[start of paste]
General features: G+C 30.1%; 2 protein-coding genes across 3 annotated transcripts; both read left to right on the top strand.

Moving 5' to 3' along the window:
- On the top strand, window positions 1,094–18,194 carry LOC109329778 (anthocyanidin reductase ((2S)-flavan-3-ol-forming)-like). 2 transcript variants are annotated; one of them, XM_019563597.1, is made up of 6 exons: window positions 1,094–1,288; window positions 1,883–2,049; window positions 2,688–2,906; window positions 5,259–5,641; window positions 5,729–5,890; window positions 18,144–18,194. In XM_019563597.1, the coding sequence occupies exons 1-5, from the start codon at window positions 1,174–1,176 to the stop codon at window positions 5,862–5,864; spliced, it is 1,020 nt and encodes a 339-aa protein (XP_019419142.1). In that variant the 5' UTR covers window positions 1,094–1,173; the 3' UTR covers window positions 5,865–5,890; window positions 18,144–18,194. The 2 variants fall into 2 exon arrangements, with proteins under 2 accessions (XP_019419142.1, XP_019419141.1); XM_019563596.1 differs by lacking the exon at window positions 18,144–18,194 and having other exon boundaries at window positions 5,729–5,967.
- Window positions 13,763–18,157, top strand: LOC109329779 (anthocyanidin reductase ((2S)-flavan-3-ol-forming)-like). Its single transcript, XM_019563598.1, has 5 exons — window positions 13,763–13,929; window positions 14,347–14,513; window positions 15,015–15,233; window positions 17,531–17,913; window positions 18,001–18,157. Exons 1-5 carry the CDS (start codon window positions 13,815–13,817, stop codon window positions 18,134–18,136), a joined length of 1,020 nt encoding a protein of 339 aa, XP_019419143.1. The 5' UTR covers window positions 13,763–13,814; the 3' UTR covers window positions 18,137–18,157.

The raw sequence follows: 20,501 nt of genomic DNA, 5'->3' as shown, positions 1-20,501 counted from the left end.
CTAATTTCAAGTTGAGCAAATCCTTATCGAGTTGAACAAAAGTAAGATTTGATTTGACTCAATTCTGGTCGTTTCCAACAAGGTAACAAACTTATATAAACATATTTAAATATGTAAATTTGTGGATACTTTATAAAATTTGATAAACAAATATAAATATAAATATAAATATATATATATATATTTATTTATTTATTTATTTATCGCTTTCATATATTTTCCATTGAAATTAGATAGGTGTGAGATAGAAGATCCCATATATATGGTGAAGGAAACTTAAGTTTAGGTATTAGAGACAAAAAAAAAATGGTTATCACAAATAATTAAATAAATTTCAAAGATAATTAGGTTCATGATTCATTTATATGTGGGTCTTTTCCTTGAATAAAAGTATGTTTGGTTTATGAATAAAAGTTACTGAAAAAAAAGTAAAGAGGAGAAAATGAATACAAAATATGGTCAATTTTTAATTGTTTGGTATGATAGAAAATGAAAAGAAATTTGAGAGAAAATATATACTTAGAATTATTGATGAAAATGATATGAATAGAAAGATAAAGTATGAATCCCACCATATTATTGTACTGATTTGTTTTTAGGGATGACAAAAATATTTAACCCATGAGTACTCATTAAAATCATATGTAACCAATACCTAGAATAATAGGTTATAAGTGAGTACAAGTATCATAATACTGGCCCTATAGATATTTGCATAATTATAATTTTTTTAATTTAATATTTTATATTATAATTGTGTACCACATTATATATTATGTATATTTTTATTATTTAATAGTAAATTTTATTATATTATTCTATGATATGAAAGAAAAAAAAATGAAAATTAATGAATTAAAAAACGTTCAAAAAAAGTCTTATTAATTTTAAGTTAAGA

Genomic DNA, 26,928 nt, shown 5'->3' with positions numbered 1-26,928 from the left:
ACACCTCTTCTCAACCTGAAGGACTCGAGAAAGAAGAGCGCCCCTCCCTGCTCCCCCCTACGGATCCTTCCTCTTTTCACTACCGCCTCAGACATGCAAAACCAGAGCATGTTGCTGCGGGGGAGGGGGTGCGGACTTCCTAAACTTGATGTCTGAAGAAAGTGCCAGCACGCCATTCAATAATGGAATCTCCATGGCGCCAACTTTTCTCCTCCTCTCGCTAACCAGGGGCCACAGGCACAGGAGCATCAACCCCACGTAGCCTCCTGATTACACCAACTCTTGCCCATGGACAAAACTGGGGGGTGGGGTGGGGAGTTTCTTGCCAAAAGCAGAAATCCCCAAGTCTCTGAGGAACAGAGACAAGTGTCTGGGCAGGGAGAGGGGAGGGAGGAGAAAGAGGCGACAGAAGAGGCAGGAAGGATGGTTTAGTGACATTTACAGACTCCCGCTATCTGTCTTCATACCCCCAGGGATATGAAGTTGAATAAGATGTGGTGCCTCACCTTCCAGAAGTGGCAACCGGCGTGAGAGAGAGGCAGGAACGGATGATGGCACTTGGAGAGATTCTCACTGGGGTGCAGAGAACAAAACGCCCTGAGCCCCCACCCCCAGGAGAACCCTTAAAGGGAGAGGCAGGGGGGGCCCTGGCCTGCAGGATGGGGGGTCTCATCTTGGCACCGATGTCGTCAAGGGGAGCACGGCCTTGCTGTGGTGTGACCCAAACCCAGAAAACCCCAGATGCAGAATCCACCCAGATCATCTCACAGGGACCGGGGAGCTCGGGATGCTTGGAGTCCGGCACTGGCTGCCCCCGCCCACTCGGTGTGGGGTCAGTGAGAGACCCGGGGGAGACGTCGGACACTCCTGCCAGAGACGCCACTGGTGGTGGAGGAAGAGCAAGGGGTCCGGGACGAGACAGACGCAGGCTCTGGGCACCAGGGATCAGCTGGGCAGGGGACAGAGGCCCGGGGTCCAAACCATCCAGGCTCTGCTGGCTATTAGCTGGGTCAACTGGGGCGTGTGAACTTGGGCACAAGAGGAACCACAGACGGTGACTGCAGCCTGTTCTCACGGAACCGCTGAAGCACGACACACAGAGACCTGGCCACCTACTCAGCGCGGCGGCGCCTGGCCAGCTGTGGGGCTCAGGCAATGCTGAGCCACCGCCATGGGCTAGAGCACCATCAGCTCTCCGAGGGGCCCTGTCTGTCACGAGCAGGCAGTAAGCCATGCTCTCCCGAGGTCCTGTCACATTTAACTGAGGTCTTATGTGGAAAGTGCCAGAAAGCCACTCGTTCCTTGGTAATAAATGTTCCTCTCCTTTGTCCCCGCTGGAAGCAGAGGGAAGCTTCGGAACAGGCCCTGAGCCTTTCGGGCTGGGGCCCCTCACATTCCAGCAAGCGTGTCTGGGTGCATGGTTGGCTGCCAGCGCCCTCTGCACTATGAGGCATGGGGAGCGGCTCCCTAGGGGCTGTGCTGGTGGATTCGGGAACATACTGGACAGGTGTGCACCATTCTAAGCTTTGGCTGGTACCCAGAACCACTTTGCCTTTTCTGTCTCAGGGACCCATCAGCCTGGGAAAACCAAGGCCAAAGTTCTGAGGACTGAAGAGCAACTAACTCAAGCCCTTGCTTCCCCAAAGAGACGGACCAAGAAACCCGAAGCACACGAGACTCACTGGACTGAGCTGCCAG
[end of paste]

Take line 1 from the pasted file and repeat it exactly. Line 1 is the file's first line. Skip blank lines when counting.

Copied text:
General features: G+C 30.1%; 2 protein-coding genes across 3 annotated transcripts; both read left to right on the top strand.